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The purpose of this thread is to help focus the attention of the community on posts that may require exceptional handling. This includes requests for reopen and undeletion votes. A request should be posted as an answer below.

Please do not use this thread to engage in debates on contentious matters (e.g. reasons for closure). That should be done in a separate linked thread. The goal is to keep this meta thread free of tension, so that everyone feels comfortable posting here. Please be polite, and respect the many different viewpoints in our diverse community.

To inform readers of the current (and past) states of the targeted post, please prepend tags such as:

Reopened, reclosed or

Undeleted

at the start of the answer when a change of status occurs. (This also makes it easier to browse through the list by creating a visual difference for posts that still require action.)

Beware that "short" requests such as "request reopening of " may be automatically converted to comments by the SE software, so you may need to write more (e.g. why you think that the question should be reopened or undeleted).

Notice that the first edit after the question was put on-hold pushes the question into reopen review queue, if the edit was done withing 5 days of closure. So does a reopen vote. It is reasonable to wait until the review is finished before posting here. (If the review has already been finished, it is shown on the timeline of the question.)


(description copied from the old thread)

As has been proposed in chat (and seconded by a couple of users), it seems that it is time to create a new thread for reopen and undeletion requests. The old thread (as of now) has over $200$ answers, and it is really hard to scroll through the mass of old and/or possibly outdated answers--voting is a mess, too. (It's especially problematic for 10k users who can see the deleted posts.)

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227 Answers 227

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Undeleted

I'd like to see Volume enclosed by $(x^2+y^2+z^2)^2=x$ undeleted.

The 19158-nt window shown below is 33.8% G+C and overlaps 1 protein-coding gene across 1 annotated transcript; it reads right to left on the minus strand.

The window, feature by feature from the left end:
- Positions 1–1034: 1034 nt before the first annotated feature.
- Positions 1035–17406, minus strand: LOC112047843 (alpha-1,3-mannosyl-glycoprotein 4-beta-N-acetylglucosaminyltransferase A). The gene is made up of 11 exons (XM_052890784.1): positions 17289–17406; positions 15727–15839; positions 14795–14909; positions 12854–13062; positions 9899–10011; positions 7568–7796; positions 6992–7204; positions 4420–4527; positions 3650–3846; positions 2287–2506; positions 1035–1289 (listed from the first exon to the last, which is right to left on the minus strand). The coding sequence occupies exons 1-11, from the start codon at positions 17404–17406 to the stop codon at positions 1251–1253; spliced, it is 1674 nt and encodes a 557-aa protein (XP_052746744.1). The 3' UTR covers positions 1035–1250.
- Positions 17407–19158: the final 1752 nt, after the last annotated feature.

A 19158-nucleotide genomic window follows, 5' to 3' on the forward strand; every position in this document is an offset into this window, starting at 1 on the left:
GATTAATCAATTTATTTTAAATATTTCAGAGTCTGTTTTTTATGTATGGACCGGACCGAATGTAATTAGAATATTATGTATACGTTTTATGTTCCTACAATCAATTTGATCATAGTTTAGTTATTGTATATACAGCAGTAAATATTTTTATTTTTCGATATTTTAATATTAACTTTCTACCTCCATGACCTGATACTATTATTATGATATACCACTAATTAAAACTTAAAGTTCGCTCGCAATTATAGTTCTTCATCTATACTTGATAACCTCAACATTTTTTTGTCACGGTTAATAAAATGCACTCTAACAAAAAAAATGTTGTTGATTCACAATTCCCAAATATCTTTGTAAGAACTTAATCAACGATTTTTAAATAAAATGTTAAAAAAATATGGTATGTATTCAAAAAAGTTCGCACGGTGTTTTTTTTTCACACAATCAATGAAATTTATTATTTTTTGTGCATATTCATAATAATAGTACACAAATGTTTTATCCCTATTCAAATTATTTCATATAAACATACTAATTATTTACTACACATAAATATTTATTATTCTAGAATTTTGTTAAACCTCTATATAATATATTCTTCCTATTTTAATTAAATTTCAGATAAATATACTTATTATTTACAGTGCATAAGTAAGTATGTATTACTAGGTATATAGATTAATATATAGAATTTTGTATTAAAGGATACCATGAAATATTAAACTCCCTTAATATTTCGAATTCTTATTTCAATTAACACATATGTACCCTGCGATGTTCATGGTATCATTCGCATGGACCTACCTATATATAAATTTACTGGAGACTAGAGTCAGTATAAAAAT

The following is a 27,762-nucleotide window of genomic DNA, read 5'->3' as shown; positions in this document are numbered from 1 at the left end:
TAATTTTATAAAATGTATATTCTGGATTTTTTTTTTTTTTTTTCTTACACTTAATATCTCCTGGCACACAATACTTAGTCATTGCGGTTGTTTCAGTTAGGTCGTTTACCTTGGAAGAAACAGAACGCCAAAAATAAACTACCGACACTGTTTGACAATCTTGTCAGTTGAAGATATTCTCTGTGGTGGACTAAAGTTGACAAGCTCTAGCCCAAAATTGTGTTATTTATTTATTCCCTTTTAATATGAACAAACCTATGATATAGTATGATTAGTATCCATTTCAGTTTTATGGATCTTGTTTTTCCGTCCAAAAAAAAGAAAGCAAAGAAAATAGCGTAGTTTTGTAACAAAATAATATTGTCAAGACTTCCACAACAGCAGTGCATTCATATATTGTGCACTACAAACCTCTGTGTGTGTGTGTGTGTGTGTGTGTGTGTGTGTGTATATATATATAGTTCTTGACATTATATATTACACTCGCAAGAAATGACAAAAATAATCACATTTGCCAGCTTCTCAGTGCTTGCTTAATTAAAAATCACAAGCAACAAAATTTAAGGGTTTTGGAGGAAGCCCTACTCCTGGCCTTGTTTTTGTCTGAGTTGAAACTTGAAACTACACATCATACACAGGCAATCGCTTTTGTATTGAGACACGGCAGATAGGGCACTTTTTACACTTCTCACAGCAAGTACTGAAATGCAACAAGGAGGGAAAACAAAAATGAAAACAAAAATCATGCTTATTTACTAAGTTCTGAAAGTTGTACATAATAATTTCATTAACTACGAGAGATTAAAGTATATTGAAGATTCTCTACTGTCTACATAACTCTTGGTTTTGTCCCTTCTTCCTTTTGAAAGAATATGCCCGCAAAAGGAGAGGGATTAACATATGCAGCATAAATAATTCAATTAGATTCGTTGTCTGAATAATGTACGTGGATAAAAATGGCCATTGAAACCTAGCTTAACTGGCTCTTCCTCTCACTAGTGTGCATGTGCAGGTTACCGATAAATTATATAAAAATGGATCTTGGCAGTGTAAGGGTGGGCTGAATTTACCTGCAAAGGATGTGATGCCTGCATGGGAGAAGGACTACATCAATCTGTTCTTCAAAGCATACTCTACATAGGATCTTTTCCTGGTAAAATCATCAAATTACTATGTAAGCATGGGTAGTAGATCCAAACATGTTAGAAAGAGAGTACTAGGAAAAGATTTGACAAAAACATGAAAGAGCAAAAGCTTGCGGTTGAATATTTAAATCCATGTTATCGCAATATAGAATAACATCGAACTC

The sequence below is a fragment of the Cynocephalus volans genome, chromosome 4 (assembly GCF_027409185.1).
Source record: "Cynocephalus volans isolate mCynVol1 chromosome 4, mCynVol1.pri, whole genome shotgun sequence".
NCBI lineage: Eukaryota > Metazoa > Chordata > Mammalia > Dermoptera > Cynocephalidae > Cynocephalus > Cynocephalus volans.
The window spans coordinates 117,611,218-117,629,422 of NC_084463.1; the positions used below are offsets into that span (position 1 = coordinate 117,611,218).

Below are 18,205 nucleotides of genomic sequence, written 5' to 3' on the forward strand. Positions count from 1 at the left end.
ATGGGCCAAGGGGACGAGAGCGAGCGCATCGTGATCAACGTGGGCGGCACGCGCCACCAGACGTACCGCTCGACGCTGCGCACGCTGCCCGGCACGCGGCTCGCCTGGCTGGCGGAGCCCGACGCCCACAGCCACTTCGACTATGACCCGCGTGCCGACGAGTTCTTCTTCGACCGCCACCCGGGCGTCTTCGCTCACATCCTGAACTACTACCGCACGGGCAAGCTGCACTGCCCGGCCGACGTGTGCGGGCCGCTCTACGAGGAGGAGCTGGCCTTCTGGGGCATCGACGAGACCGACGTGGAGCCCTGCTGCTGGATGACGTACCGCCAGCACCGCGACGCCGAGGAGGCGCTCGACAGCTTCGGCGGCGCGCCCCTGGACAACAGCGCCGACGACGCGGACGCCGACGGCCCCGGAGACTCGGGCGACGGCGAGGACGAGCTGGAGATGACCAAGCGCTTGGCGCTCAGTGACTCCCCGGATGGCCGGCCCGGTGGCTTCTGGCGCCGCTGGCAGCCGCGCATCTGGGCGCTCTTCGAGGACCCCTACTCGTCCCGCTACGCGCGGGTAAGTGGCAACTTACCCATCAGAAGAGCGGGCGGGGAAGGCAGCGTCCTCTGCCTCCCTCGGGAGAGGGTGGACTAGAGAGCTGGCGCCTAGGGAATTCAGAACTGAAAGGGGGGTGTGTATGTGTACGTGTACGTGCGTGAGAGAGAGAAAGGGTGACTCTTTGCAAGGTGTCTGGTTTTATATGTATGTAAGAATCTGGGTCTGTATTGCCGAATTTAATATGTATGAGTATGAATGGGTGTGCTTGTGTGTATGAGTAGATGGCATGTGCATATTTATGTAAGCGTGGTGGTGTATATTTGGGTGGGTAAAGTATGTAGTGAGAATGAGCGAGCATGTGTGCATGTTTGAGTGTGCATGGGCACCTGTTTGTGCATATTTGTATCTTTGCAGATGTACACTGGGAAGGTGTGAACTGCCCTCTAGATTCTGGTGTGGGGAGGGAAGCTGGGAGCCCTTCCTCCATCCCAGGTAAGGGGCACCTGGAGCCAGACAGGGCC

The question was deleted very soon after a comment by myself and a reasonable answer by Christian Blatter - though, that answer did offer a solution using an alternative approach. It certainly appears to be a frustrating case where an experienced user creates a temporary account to ask a question only to delete it as soon as they feel they understand it. The comments lead me to think that they don't actually understand it and I'd like to add an answer illustrating the correct approach.

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  • $\begingroup$ @DanielFischer Thank you! $\endgroup$ – Mark McClure May 28 '16 at 23:23
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Reopened

Please reopen

Prove that there are not two matrices 2x2 such that: $AB-BA=I_2$

The question was closed as a duplicate of the more general question:

$AB-BA=I$ having no solutions

The point is that for the $2\times 2$ one can simply write two general matrices $A$ and $B$ with entries and show that there are no solution to this. This method wouldn't work (at least not very well) for the general case. As such there is value in having the $2\times 2$ case as a separate question.

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    $\begingroup$ I believe the etiquette is to hold back on posting here until the post went through the queue. But other than that I can see the point in this case more than in some other recent examples. It's at least not impossible somebody would be asked the former without knowing about the trace. $\endgroup$ – quid Jun 23 '16 at 20:09
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Reopened

A high school sophomore asked, in initially a sophomoric way, about proving the Fundamental Theorem of Algebra (FTA):

https://math.stackexchange.com/questions/1848874/the-proof-that-the-number-of-zeroes-of-a-polynomial-the-degree-of-the-polynomial